Jim Flaherty's budget reflects Canada's enviable financial status

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by L. IAN MacDONALD
The Gazette, Wednesday, April 4, 2012

Jim Flaherty delivered his seventh budget last week, but his first as finance minister in a majority government. It made all the difference in preparing it, he was saying Monday afternoon, that he didn't have to worry about the government falling on it.

Flaherty is now the ranking finance minister among G7 countries, and it further enhances his standing in that exclusive club that Canada has such a good story to tell, a narrative he repeated in his budget speech.

"Canada is one of only two G7 countries to have recouped all the jobs lost in the global recession," Flaherty told the House. "Since July 2009 our economy has created more than 610,000 new jobs. The World Economic Forum says our banks are the soundest in the world. Forbes magazine ranks Canada as the best place in the world for businesses to grow and create jobs. Our net debt-to-(gross domestic product) ratio remains the lowest in the G7, by far."

And Canada's books will return to balance, indeed surplus, by 2015. As U.S. Treasury Secretary Tim Geithner has told Flaherty on many occasions, he envies Canada's position. The current U.S. deficit is about 10 per cent of GDP, or about the size of the Canadian economy. The Canadian deficit is cyclical, arising from the great recession of 2008-09. The U.S. deficit is structural, and decades away from any prospect of balancing the books, especially in systemically gridlocked Washington.

Ottawa sent mixed messages ahead of this budget. On the one hand it was going to be transformational, with serious cuts to operational spending and a review of entitlements such as Old Age Security. On the other, Flaherty kept saying the outcome of the spending review would be "moderate" and "modest," words that he repeated in his budget speech.

Because Canada's fiscal framework is solid - the forecast deficit of $21 billion in the new fiscal year is less than 1.5 per cent of GDP - Flaherty says the government didn't need to make "draconian cuts, as some other countries are doing," in order to balance the books. Or as he put it in the budget speech, he chose a course of "common sense, moderate restraint."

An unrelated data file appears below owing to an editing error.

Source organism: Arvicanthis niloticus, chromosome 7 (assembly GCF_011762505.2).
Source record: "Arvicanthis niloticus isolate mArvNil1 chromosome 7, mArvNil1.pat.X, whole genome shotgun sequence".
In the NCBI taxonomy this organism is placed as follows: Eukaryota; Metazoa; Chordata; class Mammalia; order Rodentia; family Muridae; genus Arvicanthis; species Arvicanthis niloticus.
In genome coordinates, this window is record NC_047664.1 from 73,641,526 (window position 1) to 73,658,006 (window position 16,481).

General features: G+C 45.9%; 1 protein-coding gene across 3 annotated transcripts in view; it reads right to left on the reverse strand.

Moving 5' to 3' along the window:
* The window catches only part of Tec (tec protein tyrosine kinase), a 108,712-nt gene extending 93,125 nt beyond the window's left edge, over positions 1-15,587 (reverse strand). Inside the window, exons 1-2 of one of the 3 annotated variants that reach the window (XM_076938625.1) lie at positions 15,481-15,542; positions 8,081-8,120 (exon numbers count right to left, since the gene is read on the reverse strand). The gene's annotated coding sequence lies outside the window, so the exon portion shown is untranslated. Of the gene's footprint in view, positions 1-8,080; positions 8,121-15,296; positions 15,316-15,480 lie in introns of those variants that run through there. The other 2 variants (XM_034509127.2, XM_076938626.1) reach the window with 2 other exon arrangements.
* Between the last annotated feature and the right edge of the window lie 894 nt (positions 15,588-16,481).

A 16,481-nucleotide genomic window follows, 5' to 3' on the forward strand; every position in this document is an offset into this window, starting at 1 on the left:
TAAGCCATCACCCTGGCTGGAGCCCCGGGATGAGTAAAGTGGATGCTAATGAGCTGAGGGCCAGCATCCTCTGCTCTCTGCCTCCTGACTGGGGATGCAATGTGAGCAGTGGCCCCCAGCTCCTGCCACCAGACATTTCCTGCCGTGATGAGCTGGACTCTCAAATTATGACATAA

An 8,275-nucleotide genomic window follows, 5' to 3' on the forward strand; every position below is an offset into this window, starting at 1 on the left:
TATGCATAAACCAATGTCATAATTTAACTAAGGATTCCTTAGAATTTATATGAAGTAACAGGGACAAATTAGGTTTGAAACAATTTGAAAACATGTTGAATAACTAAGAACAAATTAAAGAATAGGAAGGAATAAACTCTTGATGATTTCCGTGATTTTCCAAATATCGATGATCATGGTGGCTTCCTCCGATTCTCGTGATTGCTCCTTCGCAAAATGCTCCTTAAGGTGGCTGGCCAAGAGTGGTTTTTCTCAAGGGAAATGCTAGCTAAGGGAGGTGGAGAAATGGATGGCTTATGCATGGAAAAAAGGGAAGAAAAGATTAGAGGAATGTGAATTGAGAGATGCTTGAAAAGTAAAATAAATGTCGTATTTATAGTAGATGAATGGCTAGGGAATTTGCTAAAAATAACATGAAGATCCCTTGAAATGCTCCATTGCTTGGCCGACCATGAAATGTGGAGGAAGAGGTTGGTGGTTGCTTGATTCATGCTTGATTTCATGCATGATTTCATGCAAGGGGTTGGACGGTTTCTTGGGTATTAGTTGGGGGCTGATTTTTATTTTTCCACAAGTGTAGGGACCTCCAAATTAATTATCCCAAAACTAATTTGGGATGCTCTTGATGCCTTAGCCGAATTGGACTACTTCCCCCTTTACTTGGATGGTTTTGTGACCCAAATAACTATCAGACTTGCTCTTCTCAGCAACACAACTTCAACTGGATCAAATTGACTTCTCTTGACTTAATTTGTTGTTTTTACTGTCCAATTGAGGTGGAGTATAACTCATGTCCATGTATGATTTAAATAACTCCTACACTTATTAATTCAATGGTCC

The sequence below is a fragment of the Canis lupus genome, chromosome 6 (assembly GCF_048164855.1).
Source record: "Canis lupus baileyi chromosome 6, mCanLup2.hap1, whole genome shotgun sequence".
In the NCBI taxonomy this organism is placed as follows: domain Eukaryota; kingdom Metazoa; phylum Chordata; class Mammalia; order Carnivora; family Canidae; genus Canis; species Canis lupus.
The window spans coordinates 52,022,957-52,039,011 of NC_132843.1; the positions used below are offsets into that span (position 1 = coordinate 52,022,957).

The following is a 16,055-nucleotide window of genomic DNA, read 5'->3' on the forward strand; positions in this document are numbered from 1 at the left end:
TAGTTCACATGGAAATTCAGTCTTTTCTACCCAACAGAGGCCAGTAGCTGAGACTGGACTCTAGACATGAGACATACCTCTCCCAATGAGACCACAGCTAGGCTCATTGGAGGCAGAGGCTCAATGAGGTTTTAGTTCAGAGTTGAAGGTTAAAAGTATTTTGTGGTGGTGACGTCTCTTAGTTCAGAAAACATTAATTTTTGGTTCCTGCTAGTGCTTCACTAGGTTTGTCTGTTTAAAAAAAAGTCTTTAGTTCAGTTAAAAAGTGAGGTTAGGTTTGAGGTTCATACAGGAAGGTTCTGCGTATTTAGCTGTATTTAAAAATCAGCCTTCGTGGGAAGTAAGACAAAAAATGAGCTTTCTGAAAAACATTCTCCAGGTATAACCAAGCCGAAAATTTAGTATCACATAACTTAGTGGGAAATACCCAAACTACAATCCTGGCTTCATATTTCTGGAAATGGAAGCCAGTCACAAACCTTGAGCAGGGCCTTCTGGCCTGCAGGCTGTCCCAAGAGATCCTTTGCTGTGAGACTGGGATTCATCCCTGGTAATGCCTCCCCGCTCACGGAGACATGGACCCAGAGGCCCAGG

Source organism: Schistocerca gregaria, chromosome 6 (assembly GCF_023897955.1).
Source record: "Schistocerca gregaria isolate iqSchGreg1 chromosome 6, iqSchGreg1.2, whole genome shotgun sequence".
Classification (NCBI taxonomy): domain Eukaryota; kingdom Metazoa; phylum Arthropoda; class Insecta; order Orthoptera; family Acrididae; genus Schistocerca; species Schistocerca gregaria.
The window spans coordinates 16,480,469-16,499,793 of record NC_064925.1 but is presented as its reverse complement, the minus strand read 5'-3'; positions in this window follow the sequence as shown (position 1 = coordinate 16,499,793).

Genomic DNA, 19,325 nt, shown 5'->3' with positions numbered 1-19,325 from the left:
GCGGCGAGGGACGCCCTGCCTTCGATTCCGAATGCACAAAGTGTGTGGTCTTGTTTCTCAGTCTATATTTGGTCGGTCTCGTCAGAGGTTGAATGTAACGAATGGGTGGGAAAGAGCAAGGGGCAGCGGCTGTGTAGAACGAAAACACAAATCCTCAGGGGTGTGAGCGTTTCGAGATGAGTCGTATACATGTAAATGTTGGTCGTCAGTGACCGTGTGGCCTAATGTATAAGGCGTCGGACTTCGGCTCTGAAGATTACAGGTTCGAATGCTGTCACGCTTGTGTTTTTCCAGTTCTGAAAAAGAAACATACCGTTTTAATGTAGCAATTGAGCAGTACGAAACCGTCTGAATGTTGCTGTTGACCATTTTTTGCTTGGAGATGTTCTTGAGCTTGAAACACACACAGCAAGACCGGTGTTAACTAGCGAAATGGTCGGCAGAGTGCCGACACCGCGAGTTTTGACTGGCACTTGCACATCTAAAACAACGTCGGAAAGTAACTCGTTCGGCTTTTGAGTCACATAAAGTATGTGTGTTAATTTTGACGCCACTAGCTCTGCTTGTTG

And so after all the noise about the spending review, the outcome is indeed quite modest: $5.2 billion in spending cuts to 2017, or only a 6.9-per-cent cut in operational spending and a reduction of only 1.9 per cent of total government spending. About 19,000 public-service jobs will be eliminated, mostly by attrition. The public-service unions must be much relieved.

As for the review of entitlements, Flaherty confirmed what we've known since Prime Minister Stephen Harper's Davos speech in January: Old Age Security will kick in at age 67 rather than at 65, but only beginning in 2023.

OAS is different from the Canada Pension Plan, which is separately funded and financially secure for the next 75 years. OAS comes out of the budget, indeed is the largest single program in the budget. It currently costs $38 billion a year, but the cost will leap to $108 billion by 2030. When it was created there were seven people in the workforce for every person collecting it, but the current ratio is four to one, and by 2030 it will be two to one. Those numbers simply are not sustainable.

Other measures, such as reviewing employer contributions to public-service and parliamentary pensions, are also in the realm of common sense. The best outcome in defined benefits in the private sector is 50-50 employeremployee contributions. Why should civil servants and MPs have a 60-40 deal?

In other ways, the budget is less about fiscal frameworks and very much a political statement. On aboriginal issues, Flaherty is developing job opportunities, but also seeking better outcomes in education and health for the $10 billion a year Ottawa spends on the First Nations. This comes largely out of Harper's January summit with aboriginal leaders.

On energy and the environment, the government proposes to streamline regulatory review of projects as the Northern Gateway pipeline. "One project, one review," Flaherty says. This is not normal budget-speak, but a clear political statement.

Sitting in the small boardroom of his fourth-floor office in Parliament's Centre Block, Flaherty is clearly at ease. After six years in office and seven budgets, he's become a commanding figure in the Harper government, clearly its strongest minister and best messenger.

But Flaherty also knows it doesn't go on forever.

"How do you feel about your shelf life?" he's asked at the end of the conversation.

"All politicians have a shelf life," he replies with a laugh. ""We get so much television exposure that at some point I think people just get tired of looking at us."

 
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